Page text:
Men plead not guilty to smuggling narwhal tusks


Andrew Zarauskas, of Union, N.J., and Jay Conrad, of Lakeland, Tenn. pleaded not guilty Friday to smuggling narwhal tusks from Canada into Maine, The Bangor Daily News reported. Authorities say the two men brought the tusks from Canada inside a trailer with a secret compartment, then illegally sold them in the United States.
Narwhals are known as the “unicorns of the sea” due to their spiraled, horn-like ivory tusks. The narwhal tusk is actually a tooth that protrude from the upper jaw, according to Defenders of Wildlife.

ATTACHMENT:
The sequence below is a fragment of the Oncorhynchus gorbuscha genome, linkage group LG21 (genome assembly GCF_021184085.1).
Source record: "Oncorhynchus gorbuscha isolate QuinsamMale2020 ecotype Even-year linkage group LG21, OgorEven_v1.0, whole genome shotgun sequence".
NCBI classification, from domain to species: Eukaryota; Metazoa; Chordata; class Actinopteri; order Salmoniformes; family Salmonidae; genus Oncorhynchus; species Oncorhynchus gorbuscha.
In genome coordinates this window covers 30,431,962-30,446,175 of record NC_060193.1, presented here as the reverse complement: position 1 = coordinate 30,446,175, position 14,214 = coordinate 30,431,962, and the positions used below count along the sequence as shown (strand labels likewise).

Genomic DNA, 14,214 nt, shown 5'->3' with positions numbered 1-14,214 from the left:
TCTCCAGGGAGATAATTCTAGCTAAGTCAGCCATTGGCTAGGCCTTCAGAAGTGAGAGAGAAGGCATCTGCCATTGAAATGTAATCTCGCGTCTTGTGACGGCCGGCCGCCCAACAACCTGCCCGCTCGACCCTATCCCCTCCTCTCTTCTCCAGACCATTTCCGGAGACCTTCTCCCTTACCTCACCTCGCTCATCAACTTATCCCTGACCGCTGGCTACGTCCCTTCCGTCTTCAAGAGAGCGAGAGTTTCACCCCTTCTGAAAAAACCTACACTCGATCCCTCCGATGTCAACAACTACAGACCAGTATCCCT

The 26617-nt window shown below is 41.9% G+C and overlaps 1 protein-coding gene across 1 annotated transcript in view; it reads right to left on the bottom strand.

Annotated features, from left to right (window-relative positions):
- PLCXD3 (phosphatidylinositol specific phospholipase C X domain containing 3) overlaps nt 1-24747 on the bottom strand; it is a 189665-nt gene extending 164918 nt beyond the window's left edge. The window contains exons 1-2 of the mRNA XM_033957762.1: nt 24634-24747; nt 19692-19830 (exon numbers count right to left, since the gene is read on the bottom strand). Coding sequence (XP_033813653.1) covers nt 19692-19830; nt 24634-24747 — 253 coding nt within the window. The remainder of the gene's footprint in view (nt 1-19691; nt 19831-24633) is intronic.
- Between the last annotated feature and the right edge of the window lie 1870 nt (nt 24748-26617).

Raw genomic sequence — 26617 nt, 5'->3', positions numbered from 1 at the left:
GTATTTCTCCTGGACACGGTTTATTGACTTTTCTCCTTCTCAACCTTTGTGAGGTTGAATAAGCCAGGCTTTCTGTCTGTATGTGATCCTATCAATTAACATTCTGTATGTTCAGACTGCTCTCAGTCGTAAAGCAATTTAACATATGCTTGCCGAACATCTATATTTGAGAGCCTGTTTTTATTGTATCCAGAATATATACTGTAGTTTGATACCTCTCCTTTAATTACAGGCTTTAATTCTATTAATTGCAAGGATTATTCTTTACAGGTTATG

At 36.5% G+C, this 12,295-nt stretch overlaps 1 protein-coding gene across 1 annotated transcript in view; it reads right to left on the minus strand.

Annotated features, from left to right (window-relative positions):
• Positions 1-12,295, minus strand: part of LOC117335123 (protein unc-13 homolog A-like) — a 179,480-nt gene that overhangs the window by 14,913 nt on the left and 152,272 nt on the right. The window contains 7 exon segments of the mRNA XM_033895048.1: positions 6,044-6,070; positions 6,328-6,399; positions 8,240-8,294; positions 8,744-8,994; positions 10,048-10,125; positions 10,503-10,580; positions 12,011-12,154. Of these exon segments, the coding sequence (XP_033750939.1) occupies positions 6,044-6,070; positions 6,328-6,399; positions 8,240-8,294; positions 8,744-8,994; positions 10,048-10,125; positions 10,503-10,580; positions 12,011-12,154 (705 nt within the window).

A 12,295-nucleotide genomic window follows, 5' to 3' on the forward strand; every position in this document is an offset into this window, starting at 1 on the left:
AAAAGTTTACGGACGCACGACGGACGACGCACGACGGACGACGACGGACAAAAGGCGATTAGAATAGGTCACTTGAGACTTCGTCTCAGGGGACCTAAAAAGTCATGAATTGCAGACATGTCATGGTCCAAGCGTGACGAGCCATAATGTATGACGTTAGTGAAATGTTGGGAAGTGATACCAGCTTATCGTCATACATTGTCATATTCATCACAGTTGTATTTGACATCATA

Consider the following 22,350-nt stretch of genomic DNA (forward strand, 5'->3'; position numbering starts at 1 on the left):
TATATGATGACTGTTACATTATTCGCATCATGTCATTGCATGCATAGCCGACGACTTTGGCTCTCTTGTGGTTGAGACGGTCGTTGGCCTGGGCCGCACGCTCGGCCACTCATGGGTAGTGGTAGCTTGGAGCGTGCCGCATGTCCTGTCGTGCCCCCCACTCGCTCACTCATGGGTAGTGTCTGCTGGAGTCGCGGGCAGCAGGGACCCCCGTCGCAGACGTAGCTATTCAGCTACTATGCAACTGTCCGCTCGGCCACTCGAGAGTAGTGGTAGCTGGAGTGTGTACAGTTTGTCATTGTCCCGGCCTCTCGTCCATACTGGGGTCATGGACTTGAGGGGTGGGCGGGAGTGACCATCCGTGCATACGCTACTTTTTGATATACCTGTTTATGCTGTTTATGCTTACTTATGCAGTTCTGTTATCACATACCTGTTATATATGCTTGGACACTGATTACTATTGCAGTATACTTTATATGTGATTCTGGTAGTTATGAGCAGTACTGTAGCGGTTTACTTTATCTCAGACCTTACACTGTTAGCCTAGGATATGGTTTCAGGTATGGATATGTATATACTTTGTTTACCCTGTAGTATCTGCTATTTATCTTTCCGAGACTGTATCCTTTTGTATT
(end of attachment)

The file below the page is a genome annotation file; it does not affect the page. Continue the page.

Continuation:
The Inuit are legally allowed to hunt narwhals for subsistence, and often sell the tusks for profit. Some buyers believe the tusks have supernatural powers, while others wish to use them for display purposes or make them into jewelry. Tusks can sell for up to $30,000 apiece, according to the New York Times, but typically go for between between $1,000 and $7,000 each, Furcanada president Calvin Kania told the Associated Press. Importing narwhal tusks into several countries — including the United States, the United Kingdom, and Australia — is illegal. Zaruaskas and Conrad, who were arrested in December, are charged with conspiracy, conspiracy to launder money, smuggling goods into the United States and money laundering.